The key to control is prevention. As landscape architects, there are numerous best practices we can employ on sites vulnerable to Phragmites invasion. During the design phase, ensuring proper drainage is essential. Unless the project is in a wetland or designed to retain water, grading and drainage can be used to create drier upland conditions that do not favor Phragmites. If the project is in a wetland, maintaining deeper water levels or allowing tidal flux to function can help to create a healthy site condition. Abrupt transitions from dry upland areas to wetlands will also help reduce its habitat. And finally, shade, paving, and grass can be used.  Shade will help inhibit the growth of Phragmites while hardscape set on top of a well-compacted subgrade can slow the advance of below-ground rhizomes, and regular mowing of turf grass can exhaust the energy of invading Phragmites culms.

During construction, soils that contain Phragmites rhizomes should be carefully handled and disposed of off-site. Minimizing the exposure of bare unplanted soil helps prevent seeds from germinating. In Phragmites prone sites, we encourage owners to develop a monitoring and rapid response protocol so that small stands can be controlled and eradicated early before they spread. Maintenance staff with proper training and herbicide licenses can expedite this process.

A small stand of Phragmites growing in Flushing Creek in Flushing Meadows Corona Park, Queens, New York.

Image Courtesy Mathews Nielsen

What can be done if Phragmites has already moved into a site? When we encounter it growing on a site, we look for management techniques that match a client’s financial and staffing resources. One of the first things to establish before selecting a management strategy is the stability of the wetland and the rate of the reeds expansion. Through regular site monitoring and measuring, and if resources allow, the use of tools such as GPS and GIS software, wetlands can be inventoried and the growth of Phragmites can be mapped.  These maps are valuable to land managers and maintenance staff who are charged with documenting spread and efficacy of treatment measures.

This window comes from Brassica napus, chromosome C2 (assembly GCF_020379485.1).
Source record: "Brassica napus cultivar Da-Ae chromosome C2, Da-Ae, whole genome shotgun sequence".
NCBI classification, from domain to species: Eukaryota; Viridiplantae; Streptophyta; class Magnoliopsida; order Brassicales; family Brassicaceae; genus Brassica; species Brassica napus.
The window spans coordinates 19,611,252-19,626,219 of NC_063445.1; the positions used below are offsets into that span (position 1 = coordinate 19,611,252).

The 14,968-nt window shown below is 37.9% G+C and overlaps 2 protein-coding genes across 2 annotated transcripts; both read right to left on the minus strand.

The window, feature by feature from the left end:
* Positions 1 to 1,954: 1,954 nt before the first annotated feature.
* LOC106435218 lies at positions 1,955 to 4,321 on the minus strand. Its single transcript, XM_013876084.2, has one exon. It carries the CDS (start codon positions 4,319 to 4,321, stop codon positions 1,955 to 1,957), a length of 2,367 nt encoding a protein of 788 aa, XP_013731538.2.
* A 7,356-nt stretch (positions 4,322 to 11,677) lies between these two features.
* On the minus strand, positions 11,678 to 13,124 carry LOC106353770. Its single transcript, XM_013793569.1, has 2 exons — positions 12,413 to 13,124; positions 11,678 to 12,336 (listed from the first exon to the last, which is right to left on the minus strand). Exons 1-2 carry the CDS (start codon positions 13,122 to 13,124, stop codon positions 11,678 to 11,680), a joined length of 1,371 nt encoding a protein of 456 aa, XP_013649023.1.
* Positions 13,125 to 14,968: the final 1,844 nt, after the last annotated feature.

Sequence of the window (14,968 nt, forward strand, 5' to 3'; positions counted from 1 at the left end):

The Nature Conservancy reports numerous successful management strategies that can be put in place once it has been determined that a stand is expanding. These methods include controlled burns, manipulation of water levels, the use of herbicides, manual cutting, and covering with plastic and even grazing. And because Phragmites is averse to deep standing water and wave action, when conditions permit, flooding and tidal marsh restoration are other management options. The management strategy selected is dependent on the size of the stand, the time of year, the larger site context and the personnel available. The goal of these techniques is to control and slow spread and limit expansion, because if site conditions are favorable for its growth and these larger site conditions are not remedied, Phragmites will likely find its way back. The reality is that projects in Phragmites vulnerable sites will likely need to manage the plant during the lifespan of the project.

While the dominance of Phragmites may be inhibiting the bio-diversity we desire from our wetlands, all is not lost! The reed is still providing important biologic functions such as sediment stabilization and the absorption of pollutants and excess nutrients common to these degraded areas.


Johanna Phelps, RLA, is a Senior Landscape Architect at Mathews Nielsen Landscape Architects in New York City.  Since receiving her MLA from the University of Pennsylvania in 2004, she has worked on urban design projects in Manhattan, Brooklyn, and Philadelphia, and multiple campuses including Haverford College, Brooklyn College, University of Pennsylvania, and Rockefeller University. From skateboarders to Phragmites to rats, Johanna is interested in the evolution of urban spaces and their occupants.